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Anti-Communist pastor becomes German president

German lawmakers elected Joachim Gauck, a former Lutheran pastor and human rights activist from communist East Germany, as president of the European Union's largest country on Sunday by a large majority in a first round of voting.

Norbert Lammert, speaker of the lower house of parliament, the Bundestag, said Gauck, 72, had won 991 votes in the federal assembly of national and regional lawmakers that is charged with choosing Germany's largely ceremonial head of state.


His main rival, former Nazi-hunter and journalist Beate Klarsfeld, won 126 votes.

Chancellor Angela Merkel reluctantly accepted Gauck for the mainly ceremonial post after her coalition ally joined opposition parties last month in backing him to replace Christian Wulff, who resigned in a scandal over financial favors.

Unlike Wulff, a former lawmaker from Merkel's ruling centre-right Christian Democrats (CDU), the 72-year-old Gauck has no party affiliation. But he is known for speaking his mind - with the eloquence of a seasoned preacher - on controversial issues.

Eighty percent of Germans trust Gauck, a former Lutheran pastor and human rights activist, according to an opinion poll by Infratest published on Saturday.

Yet two thirds said they thought he would be an "uncomfortable" president for the country's political parties.

In Germany, the president is chosen not by voters but by a special federal assembly comprising all 620 members of the Bundestag lower house of parliament and an equal number of delegates from the country's 16 regions.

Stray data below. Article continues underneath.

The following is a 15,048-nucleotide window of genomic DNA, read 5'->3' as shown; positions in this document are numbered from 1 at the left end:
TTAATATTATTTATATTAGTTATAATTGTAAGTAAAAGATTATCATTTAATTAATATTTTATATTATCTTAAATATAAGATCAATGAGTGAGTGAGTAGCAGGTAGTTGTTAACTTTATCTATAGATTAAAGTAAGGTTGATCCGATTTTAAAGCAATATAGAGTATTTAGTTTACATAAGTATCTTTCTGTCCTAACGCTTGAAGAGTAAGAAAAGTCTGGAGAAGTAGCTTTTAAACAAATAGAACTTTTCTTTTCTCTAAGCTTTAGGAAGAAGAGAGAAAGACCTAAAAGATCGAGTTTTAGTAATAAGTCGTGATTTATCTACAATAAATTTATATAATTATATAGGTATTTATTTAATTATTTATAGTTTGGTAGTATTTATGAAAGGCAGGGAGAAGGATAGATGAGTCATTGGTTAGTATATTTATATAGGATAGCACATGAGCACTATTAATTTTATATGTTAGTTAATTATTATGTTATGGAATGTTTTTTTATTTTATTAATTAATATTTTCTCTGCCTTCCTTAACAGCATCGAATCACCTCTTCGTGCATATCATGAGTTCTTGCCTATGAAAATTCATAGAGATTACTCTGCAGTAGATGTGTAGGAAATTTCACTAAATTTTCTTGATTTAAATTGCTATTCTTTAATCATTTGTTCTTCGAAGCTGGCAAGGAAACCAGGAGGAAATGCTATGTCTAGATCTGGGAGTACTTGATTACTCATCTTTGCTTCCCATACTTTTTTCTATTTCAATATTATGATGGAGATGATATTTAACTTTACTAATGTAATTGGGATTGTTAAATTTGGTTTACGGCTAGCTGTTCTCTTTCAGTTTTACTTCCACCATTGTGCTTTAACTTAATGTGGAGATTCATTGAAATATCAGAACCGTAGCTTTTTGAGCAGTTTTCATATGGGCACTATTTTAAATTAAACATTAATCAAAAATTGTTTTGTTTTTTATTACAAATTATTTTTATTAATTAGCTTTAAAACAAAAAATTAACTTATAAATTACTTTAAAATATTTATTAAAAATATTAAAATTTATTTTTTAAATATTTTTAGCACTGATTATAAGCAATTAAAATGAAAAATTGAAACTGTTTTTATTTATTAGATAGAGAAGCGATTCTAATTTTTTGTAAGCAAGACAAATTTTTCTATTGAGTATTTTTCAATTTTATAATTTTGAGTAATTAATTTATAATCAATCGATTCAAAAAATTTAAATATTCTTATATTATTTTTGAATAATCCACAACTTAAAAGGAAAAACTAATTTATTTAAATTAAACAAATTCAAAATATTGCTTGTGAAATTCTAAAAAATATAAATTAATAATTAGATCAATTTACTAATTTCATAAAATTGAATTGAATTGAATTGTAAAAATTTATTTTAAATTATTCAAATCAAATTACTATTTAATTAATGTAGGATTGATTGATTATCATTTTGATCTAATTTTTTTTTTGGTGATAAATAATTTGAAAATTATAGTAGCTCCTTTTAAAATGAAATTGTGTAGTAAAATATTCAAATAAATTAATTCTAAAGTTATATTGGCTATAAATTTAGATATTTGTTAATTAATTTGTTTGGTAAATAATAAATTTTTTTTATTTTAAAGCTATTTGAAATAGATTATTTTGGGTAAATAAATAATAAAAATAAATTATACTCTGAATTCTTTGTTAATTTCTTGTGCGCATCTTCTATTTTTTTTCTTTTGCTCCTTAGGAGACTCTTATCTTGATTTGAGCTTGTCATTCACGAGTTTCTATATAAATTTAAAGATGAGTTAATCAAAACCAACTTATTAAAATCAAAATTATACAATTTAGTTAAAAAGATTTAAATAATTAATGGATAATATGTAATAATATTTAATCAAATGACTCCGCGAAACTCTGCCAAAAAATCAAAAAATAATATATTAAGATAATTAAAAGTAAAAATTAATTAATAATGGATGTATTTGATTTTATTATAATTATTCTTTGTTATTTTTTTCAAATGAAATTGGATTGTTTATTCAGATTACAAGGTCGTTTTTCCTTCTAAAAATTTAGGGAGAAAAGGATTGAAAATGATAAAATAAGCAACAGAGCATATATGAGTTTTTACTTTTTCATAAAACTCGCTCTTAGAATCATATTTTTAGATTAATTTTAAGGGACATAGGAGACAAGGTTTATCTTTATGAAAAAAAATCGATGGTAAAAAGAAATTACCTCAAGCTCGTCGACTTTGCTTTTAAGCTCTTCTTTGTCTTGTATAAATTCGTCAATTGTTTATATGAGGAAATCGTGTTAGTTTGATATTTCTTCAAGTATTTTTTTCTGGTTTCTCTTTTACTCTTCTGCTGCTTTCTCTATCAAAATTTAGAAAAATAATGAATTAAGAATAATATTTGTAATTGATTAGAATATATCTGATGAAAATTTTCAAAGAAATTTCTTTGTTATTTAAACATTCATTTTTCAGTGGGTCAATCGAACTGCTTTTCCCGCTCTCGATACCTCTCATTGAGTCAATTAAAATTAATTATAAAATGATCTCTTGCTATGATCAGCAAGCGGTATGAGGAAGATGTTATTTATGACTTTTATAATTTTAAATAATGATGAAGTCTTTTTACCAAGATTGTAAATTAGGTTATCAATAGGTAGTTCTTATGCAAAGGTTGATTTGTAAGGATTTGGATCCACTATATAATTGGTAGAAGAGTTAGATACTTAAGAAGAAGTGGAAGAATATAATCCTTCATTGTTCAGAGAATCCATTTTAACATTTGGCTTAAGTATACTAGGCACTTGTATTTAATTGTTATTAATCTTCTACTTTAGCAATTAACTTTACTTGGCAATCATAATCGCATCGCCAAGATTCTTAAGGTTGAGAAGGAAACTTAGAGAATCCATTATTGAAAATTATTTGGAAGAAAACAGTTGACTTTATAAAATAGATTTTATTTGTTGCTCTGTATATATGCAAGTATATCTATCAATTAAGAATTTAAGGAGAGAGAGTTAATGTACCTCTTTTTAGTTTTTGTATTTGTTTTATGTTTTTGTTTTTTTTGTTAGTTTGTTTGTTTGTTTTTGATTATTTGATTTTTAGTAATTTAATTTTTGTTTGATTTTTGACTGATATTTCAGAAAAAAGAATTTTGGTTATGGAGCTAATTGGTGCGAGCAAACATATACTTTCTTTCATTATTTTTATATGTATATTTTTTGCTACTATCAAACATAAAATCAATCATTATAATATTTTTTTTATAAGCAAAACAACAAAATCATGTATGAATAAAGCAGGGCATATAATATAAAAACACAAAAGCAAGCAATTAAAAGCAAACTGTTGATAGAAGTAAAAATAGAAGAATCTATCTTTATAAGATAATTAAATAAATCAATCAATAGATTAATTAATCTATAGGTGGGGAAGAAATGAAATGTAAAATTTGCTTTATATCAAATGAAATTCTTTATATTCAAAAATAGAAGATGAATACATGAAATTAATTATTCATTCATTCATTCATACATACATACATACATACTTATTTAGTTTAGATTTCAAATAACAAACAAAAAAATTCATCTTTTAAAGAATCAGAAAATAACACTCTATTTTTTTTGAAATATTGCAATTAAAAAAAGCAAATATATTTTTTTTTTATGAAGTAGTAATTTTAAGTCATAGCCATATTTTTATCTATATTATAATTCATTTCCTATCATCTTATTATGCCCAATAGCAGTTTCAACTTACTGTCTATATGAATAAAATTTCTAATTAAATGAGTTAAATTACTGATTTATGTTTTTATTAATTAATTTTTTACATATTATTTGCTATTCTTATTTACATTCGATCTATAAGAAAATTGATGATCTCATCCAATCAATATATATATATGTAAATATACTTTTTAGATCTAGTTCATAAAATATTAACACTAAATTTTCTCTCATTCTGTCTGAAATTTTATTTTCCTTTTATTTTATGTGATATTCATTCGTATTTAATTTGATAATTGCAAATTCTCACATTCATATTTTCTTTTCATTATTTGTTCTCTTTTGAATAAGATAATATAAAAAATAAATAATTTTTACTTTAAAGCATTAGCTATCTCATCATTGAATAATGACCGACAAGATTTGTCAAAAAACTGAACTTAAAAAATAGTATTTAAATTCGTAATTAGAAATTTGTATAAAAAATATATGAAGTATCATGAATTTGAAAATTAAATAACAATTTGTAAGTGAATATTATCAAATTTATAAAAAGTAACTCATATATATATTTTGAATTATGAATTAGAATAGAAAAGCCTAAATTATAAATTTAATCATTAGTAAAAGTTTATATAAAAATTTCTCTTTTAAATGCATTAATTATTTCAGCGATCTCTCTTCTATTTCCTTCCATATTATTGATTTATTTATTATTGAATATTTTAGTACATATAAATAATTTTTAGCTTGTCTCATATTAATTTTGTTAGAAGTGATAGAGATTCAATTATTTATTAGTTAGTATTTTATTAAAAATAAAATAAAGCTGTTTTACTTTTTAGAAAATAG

Gauck's election is assured as he has the support of the three ruling coalition parties including the CDU and of the opposition Social Democrats and Greens.

"We expect a big majority (for Gauck)," said Frank-Walter Steinmeier, leader of the opposition Social Democrats.

His only opponent is Beate Klarsfeld, 73, an anti-Nazi activist endorsed by the small Left Party.

The German head of state has little executive power but is supposed to provide moral leadership, a role for which Gauck, a prominent figure in the peaceful protest movement that led to the fall of the Berlin Wall in 1989, seems well-suited.

"The president of the federal republic must be the guardian of the soul of our nation," said Sunday's edition of the top-selling daily Bild which also backed Gauck for the job in 2010.

"Gauck's most important task is to restore dignity to this considerably tarnished office."

Merkel and Gauck both hail from formerly Communist East Germany where her father was also a clergyman. They are said to have a good personal rapport, but she blocked a bid to install him as president in 2010 in favor of the ill-fated Wulff.

Gauck has a rich life story shaped by the Cold War. When he was 11 his father was sent to the Siberian Gulag for alleged espionage and did not return for four years.

That experience fostered an abiding aversion to totalitarianism, and he has said freedom will be the leitmotif of his presidency.

After the fall of Communism and Germany's reunification, Gauck oversaw the archives of the dreaded Stasi, the East German secret police, earning recognition for exposing their crimes.

As a purely symbolic head of state, Gauck poses no threat to Merkel's domination of German politics. But his moral authority and rhetorical gifts may dim some of her luster on the public stage.